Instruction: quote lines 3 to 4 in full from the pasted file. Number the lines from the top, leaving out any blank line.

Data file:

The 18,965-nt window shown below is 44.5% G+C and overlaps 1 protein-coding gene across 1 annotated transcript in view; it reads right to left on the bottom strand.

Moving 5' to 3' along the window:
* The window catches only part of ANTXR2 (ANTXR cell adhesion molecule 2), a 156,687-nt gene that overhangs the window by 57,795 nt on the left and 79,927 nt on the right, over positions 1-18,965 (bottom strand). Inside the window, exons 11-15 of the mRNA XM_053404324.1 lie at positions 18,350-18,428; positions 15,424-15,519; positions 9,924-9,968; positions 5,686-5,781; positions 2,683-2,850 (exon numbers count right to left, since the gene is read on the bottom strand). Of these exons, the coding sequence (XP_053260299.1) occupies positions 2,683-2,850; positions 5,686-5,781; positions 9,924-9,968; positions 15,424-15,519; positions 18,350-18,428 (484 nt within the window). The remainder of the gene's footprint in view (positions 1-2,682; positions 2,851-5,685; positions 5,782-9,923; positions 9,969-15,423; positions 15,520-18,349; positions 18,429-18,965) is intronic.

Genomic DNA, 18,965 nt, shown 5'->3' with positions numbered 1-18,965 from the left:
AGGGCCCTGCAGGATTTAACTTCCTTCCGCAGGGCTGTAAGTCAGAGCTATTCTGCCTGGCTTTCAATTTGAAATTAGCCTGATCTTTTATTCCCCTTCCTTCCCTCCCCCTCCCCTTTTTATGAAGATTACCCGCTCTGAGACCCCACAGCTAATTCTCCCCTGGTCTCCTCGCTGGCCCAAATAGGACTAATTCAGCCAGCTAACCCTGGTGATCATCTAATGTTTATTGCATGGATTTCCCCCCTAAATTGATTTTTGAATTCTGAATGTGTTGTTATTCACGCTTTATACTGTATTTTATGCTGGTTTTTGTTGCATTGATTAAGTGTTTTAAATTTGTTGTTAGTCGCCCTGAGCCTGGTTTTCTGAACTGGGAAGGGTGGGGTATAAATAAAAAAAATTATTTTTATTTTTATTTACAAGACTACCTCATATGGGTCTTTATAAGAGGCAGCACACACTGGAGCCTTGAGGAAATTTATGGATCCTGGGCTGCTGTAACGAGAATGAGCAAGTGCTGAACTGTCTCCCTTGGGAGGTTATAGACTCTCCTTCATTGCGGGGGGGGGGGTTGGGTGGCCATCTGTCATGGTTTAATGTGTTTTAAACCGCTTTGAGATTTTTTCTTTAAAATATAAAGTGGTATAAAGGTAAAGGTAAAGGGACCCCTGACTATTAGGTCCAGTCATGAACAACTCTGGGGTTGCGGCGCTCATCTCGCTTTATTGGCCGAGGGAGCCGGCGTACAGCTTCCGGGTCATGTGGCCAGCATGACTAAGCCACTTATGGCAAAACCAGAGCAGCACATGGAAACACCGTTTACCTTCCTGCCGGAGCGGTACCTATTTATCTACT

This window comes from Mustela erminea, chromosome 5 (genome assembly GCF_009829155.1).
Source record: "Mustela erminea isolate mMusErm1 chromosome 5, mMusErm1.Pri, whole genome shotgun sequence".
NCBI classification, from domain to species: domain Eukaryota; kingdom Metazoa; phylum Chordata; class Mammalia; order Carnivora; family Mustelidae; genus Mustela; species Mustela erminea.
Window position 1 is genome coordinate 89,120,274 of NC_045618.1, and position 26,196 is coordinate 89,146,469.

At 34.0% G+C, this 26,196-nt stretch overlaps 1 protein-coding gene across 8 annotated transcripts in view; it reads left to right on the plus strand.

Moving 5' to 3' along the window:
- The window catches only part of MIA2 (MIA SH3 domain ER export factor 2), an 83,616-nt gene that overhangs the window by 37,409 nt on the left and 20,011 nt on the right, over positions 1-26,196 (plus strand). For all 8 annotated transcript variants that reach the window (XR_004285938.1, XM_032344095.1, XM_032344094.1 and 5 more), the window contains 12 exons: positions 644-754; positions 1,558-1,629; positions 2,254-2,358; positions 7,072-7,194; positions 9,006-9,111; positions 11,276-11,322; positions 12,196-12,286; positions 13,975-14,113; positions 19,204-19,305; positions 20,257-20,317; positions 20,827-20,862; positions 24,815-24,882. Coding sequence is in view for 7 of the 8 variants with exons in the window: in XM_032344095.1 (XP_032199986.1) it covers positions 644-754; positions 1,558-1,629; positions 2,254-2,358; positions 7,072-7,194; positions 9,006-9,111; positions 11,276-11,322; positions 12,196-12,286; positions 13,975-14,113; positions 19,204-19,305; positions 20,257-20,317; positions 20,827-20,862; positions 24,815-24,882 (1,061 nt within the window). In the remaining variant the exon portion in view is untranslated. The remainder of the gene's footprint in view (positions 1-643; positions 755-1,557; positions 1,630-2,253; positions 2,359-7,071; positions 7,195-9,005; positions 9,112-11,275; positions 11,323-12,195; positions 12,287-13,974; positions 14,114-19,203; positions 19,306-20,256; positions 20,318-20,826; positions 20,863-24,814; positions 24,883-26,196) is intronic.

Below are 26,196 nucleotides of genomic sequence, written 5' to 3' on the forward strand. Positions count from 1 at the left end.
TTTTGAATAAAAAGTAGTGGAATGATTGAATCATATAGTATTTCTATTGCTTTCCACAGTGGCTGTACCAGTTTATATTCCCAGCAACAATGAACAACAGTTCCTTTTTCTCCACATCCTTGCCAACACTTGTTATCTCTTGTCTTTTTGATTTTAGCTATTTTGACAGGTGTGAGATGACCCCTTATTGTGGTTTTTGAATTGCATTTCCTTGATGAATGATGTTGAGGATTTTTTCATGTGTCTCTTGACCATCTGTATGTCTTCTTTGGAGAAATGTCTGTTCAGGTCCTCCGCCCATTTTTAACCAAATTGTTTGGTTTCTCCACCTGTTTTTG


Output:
* The window catches only part of ANTXR2 (ANTXR cell adhesion molecule 2), a 156,687-nt gene that overhangs the window by 57,795 nt on the left and 79,927 nt on the right, over positions 1-18,965 (bottom strand). Inside the window, exons 11-15 of the mRNA XM_053404324.1 lie at positions 18,350-18,428; positions 15,424-15,519; positions 9,924-9,968; positions 5,686-5,781; positions 2,683-2,850 (exon numbers count right to left, since the gene is read on the bottom strand). Of these exons, the coding sequence (XP_053260299.1) occupies positions 2,683-2,850; positions 5,686-5,781; positions 9,924-9,968; positions 15,424-15,519; positions 18,350-18,428 (484 nt within the window). The remainder of the gene's footprint in view (positions 1-2,682; positions 2,851-5,685; positions 5,782-9,923; positions 9,969-15,423; positions 15,520-18,349; positions 18,429-18,965) is intronic.

Genomic DNA, 18,965 nt, shown 5'->3' with positions numbered 1-18,965 from the left: